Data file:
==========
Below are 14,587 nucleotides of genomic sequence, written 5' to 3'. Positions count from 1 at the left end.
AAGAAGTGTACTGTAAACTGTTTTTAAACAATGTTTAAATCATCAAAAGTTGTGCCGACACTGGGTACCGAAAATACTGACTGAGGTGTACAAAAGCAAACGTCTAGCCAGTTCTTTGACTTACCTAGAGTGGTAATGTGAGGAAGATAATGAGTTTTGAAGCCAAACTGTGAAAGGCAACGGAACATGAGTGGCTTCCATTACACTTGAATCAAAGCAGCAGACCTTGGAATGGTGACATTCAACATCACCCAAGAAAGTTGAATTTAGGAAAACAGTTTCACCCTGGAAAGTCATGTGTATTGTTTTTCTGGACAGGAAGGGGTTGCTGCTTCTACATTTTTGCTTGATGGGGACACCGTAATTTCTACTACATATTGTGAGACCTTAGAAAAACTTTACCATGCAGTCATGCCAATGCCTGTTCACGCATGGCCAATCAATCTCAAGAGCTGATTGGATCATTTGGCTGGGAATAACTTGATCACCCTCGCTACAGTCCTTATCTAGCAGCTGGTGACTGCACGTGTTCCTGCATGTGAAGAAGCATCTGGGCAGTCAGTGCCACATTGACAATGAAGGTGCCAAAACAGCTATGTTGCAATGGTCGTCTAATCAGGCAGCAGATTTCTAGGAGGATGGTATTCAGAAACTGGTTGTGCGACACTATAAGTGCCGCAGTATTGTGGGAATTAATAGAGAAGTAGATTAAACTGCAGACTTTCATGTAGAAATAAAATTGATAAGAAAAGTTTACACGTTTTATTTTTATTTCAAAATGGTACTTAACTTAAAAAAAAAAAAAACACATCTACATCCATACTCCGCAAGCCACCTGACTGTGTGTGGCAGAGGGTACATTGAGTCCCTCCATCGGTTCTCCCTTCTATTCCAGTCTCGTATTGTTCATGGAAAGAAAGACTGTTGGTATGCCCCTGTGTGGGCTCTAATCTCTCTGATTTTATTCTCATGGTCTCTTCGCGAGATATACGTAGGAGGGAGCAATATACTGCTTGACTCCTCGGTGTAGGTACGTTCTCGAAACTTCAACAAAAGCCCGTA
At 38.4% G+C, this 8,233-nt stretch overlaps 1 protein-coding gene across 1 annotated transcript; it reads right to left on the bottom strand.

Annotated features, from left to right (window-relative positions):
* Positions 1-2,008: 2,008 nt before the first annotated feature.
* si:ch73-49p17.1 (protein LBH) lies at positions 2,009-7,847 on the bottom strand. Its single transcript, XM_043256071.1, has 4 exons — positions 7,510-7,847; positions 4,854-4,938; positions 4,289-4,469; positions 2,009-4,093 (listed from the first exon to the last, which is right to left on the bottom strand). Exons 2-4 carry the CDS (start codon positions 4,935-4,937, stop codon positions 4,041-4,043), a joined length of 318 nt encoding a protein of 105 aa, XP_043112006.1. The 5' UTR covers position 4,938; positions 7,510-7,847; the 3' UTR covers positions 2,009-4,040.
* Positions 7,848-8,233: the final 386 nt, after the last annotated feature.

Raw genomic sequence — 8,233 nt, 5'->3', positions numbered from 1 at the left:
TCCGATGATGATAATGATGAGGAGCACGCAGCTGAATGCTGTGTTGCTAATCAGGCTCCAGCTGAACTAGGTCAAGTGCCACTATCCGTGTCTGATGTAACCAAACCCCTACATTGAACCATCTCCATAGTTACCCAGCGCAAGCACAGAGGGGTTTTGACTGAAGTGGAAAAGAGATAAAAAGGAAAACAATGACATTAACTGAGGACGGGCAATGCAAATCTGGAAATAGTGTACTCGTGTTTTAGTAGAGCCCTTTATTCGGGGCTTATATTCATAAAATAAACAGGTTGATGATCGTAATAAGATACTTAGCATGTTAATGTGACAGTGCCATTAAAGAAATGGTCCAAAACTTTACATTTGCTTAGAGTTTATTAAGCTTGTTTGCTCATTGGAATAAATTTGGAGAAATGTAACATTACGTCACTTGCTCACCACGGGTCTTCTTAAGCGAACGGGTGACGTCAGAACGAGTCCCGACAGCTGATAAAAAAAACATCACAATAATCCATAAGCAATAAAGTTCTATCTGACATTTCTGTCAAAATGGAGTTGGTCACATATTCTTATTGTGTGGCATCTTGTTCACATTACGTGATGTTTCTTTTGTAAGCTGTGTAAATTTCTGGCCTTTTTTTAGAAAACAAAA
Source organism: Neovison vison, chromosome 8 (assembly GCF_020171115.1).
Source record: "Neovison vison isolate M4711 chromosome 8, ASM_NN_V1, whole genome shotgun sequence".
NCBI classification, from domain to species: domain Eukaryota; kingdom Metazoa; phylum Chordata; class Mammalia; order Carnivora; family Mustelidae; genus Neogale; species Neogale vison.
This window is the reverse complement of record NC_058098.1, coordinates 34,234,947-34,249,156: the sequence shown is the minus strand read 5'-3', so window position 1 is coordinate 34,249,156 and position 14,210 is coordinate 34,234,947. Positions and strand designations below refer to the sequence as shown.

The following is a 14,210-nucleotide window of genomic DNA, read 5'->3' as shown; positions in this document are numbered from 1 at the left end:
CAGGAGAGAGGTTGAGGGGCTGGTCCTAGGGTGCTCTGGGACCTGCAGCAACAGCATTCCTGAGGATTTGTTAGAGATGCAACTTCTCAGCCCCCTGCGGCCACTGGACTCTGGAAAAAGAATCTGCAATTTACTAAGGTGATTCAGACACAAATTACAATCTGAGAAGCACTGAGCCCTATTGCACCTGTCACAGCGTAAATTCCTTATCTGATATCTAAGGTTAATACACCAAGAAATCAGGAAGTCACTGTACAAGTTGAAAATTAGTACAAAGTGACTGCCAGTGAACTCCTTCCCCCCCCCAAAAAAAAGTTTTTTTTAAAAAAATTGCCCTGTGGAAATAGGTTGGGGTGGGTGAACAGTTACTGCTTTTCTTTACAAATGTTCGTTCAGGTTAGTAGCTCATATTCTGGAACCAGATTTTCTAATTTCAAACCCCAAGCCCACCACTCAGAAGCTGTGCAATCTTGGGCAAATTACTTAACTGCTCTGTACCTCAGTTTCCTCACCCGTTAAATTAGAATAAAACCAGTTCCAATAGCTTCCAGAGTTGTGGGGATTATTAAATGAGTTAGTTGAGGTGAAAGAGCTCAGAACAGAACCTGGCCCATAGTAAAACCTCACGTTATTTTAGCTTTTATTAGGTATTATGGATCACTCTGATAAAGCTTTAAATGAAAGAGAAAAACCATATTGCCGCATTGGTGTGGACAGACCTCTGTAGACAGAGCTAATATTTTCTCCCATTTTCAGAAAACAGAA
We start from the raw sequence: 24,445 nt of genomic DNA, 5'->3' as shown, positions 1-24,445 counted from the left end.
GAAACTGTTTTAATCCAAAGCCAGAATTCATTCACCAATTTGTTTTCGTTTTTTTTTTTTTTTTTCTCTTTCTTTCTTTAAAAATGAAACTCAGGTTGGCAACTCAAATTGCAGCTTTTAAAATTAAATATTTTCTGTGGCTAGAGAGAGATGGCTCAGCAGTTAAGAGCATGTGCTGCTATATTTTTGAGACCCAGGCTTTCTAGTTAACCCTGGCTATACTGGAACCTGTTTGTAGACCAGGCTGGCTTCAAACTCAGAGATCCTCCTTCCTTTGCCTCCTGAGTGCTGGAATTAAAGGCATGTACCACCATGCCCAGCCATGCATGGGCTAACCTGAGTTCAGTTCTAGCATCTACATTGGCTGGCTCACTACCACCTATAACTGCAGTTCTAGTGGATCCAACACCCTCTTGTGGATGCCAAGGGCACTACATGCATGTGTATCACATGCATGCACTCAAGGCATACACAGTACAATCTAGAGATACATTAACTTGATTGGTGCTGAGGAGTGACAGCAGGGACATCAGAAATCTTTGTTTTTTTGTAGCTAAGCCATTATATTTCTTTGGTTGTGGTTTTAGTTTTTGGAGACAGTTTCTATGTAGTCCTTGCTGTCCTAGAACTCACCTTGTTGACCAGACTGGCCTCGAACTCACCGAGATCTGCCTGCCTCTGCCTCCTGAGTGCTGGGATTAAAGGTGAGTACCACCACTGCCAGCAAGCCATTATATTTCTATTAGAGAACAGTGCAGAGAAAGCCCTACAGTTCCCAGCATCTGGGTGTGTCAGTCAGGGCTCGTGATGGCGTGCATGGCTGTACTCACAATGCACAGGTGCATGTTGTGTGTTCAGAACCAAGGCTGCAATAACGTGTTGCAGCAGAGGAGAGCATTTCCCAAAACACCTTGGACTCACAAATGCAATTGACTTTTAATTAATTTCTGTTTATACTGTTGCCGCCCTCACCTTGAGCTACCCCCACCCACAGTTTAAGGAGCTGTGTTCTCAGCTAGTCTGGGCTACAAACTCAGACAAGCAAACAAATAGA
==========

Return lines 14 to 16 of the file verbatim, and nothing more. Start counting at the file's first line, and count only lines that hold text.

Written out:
The following is a 14,210-nucleotide window of genomic DNA, read 5'->3' as shown; positions in this document are numbered from 1 at the left end:
CAGGAGAGAGGTTGAGGGGCTGGTCCTAGGGTGCTCTGGGACCTGCAGCAACAGCATTCCTGAGGATTTGTTAGAGATGCAACTTCTCAGCCCCCTGCGGCCACTGGACTCTGGAAAAAGAATCTGCAATTTACTAAGGTGATTCAGACACAAATTACAATCTGAGAAGCACTGAGCCCTATTGCACCTGTCACAGCGTAAATTCCTTATCTGATATCTAAGGTTAATACACCAAGAAATCAGGAAGTCACTGTACAAGTTGAAAATTAGTACAAAGTGACTGCCAGTGAACTCCTTCCCCCCCCCAAAAAAAAGTTTTTTTTAAAAAAATTGCCCTGTGGAAATAGGTTGGGGTGGGTGAACAGTTACTGCTTTTCTTTACAAATGTTCGTTCAGGTTAGTAGCTCATATTCTGGAACCAGATTTTCTAATTTCAAACCCCAAGCCCACCACTCAGAAGCTGTGCAATCTTGGGCAAATTACTTAACTGCTCTGTACCTCAGTTTCCTCACCCGTTAAATTAGAATAAAACCAGTTCCAATAGCTTCCAGAGTTGTGGGGATTATTAAATGAGTTAGTTGAGGTGAAAGAGCTCAGAACAGAACCTGGCCCATAGTAAAACCTCACGTTATTTTAGCTTTTATTAGGTATTATGGATCACTCTGATAAAGCTTTAAATGAAAGAGAAAAACCATATTGCCGCATTGGTGTGGACAGACCTCTGTAGACAGAGCTAATATTTTCTCCCATTTTCAGAAAACAGAA
We start from the raw sequence: 24,445 nt of genomic DNA, 5'->3' as shown, positions 1-24,445 counted from the left end.